Swiss franc, down due to Russia sanctions?

The Swiss franc held at the lowest level in three years against the euro Friday, with some market experts citing U.S. sanctions against Russia as a key driver in the safe-haven currency’s puzzling tumble amid increasing global market volatility.

The franc traded at 1.2005 against the euro in early trading, breaching for the second consecutive session the 1.20 line-in-the-sand that was abandoned by the Swiss National Bank in January 2015. Two years earlier, as the euro plunged amid its existential debt crisis, the SNB vowed to intervene in the currency markets to keep the franc from appreciating and slowing the pace of growth and inflation in the alpine economy.

However, even amid renewed market volatility and increasing economic and geo-political risks, the franc has been losing ground against other safe-haven currencies, such as the yen, suggesting investors are either looking for alternatives to the franc’s previous allure or that big capital flows are pressuring it in international markets.

“Though the perennially dovish SNB and CHF’s funding currency appeal amid returning carry appetite are logical explanations, we note two more unusual factors that might also account for its recent underperformance,” wrote ING foreign exchange strategist Viraj Patel. “US sanctions on Russian-related Swiss investments (note 14% of total Russian cross-border outflows in 2017 were to Switzerland – almost three times that of the US … and the ‘Vollgeld Initiative’ referendum on June 10 – a contentious, and potentially detrimental, national vote on whether to abandon the current fractional-reserve banking system.”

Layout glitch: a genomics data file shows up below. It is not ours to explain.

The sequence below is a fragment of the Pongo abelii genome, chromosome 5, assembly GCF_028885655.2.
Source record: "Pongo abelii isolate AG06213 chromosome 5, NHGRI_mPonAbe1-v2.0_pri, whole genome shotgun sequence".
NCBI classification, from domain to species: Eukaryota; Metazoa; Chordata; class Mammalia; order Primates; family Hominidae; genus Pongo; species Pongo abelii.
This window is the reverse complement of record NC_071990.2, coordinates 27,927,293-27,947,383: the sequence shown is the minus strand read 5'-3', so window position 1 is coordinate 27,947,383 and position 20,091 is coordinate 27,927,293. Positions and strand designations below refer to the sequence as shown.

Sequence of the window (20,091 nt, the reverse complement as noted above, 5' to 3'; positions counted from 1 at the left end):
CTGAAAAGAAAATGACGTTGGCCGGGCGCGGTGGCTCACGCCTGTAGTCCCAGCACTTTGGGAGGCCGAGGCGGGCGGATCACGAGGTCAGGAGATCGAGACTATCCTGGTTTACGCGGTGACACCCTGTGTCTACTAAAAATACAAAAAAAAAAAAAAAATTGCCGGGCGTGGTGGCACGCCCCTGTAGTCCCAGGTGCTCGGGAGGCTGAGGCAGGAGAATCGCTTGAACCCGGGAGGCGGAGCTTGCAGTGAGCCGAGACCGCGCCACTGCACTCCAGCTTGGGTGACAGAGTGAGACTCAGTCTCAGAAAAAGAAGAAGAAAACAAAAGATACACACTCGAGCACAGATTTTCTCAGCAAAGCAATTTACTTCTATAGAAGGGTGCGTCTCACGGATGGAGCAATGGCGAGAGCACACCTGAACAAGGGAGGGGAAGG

The former seems more likely, according to Rabbobank’s senior foreign exchange strategist Jane Foley, who told Bloomberg Television earlier Friday that investors moving cash back to Russia in the face of current and potential U.S. sanctions is part of the franc’s new dynamic.

In fact, the franc has fallen 1.685% against the euro since the U.S. Treasury Department announced the sanctions on April 6 while the yen is little-changed at 1.0760.

“The Russian government engages in a range of malign activity around the globe, including continuing to occupy Crimea and instigate violence in eastern Ukraine, supplying the Assad regime with material and weaponry as they bomb their own civilians, attempting to subvert Western democracies, and malicious cyber activities,” Treasury Secretary Steve Mnuchin said in a statement.

One example investors cite is the case of Swiss engineering group Sulzer, which saw its shares plunge and recover in a matter of days, after it said it bought back 5 million shares from Renova, an investment vehicle of Russian oligarch Viktor Vekselberg, one of the twenty four targets of recent U.S. sanctions linked to Russia’s actions in Syria